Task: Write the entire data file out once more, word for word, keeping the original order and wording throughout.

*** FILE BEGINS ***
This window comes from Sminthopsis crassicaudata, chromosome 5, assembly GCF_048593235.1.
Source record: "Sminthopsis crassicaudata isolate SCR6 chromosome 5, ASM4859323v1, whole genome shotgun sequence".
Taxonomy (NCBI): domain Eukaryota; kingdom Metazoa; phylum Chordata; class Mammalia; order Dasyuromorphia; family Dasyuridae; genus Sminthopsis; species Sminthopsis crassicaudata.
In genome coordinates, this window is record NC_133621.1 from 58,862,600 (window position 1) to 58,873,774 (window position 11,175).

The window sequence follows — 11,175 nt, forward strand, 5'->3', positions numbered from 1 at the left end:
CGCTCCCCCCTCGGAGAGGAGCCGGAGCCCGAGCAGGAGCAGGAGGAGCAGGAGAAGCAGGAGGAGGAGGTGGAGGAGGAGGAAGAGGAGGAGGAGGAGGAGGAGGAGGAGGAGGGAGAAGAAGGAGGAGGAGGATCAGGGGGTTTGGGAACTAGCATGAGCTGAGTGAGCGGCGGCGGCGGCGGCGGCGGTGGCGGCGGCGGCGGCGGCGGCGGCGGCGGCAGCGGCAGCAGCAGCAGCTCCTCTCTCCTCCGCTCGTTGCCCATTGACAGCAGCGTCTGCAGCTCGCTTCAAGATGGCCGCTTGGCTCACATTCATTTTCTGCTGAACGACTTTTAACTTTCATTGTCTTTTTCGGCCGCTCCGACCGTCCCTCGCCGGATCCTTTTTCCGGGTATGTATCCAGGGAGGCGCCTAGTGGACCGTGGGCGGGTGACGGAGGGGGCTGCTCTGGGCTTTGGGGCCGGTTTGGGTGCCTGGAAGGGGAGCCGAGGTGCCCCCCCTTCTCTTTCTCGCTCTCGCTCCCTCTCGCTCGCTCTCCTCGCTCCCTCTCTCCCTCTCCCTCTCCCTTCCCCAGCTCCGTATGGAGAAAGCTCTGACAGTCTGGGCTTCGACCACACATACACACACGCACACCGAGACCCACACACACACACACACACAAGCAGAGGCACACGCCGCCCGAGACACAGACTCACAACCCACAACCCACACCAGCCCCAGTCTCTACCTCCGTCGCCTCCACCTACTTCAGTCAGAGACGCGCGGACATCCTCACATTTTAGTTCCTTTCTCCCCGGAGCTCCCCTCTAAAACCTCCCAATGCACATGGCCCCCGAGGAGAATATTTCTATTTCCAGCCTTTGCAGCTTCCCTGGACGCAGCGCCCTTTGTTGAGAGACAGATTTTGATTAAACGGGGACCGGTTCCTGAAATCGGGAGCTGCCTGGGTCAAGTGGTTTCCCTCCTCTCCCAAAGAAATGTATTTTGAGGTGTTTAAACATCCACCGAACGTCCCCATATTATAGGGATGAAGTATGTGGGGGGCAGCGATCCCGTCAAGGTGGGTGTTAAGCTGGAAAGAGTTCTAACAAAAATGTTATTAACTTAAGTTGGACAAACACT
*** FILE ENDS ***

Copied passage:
This window comes from Sminthopsis crassicaudata, chromosome 5, assembly GCF_048593235.1.
Source record: "Sminthopsis crassicaudata isolate SCR6 chromosome 5, ASM4859323v1, whole genome shotgun sequence".
Taxonomy (NCBI): domain Eukaryota; kingdom Metazoa; phylum Chordata; class Mammalia; order Dasyuromorphia; family Dasyuridae; genus Sminthopsis; species Sminthopsis crassicaudata.
In genome coordinates, this window is record NC_133621.1 from 58,862,600 (window position 1) to 58,873,774 (window position 11,175).

The window sequence follows — 11,175 nt, forward strand, 5'->3', positions numbered from 1 at the left end:
CGCTCCCCCCTCGGAGAGGAGCCGGAGCCCGAGCAGGAGCAGGAGGAGCAGGAGAAGCAGGAGGAGGAGGTGGAGGAGGAGGAAGAGGAGGAGGAGGAGGAGGAGGAGGAGGAGGGAGAAGAAGGAGGAGGAGGATCAGGGGGTTTGGGAACTAGCATGAGCTGAGTGAGCGGCGGCGGCGGCGGCGGCGGTGGCGGCGGCGGCGGCGGCGGCGGCGGCGGCAGCGGCAGCAGCAGCAGCTCCTCTCTCCTCCGCTCGTTGCCCATTGACAGCAGCGTCTGCAGCTCGCTTCAAGATGGCCGCTTGGCTCACATTCATTTTCTGCTGAACGACTTTTAACTTTCATTGTCTTTTTCGGCCGCTCCGACCGTCCCTCGCCGGATCCTTTTTCCGGGTATGTATCCAGGGAGGCGCCTAGTGGACCGTGGGCGGGTGACGGAGGGGGCTGCTCTGGGCTTTGGGGCCGGTTTGGGTGCCTGGAAGGGGAGCCGAGGTGCCCCCCCTTCTCTTTCTCGCTCTCGCTCCCTCTCGCTCGCTCTCCTCGCTCCCTCTCTCCCTCTCCCTCTCCCTTCCCCAGCTCCGTATGGAGAAAGCTCTGACAGTCTGGGCTTCGACCACACATACACACACGCACACCGAGACCCACACACACACACACACACAAGCAGAGGCACACGCCGCCCGAGACACAGACTCACAACCCACAACCCACACCAGCCCCAGTCTCTACCTCCGTCGCCTCCACCTACTTCAGTCAGAGACGCGCGGACATCCTCACATTTTAGTTCCTTTCTCCCCGGAGCTCCCCTCTAAAACCTCCCAATGCACATGGCCCCCGAGGAGAATATTTCTATTTCCAGCCTTTGCAGCTTCCCTGGACGCAGCGCCCTTTGTTGAGAGACAGATTTTGATTAAACGGGGACCGGTTCCTGAAATCGGGAGCTGCCTGGGTCAAGTGGTTTCCCTCCTCTCCCAAAGAAATGTATTTTGAGGTGTTTAAACATCCACCGAACGTCCCCATATTATAGGGATGAAGTATGTGGGGGGCAGCGATCCCGTCAAGGTGGGTGTTAAGCTGGAAAGAGTTCTAACAAAAATGTTATTAACTTAAGTTGGACAAACACT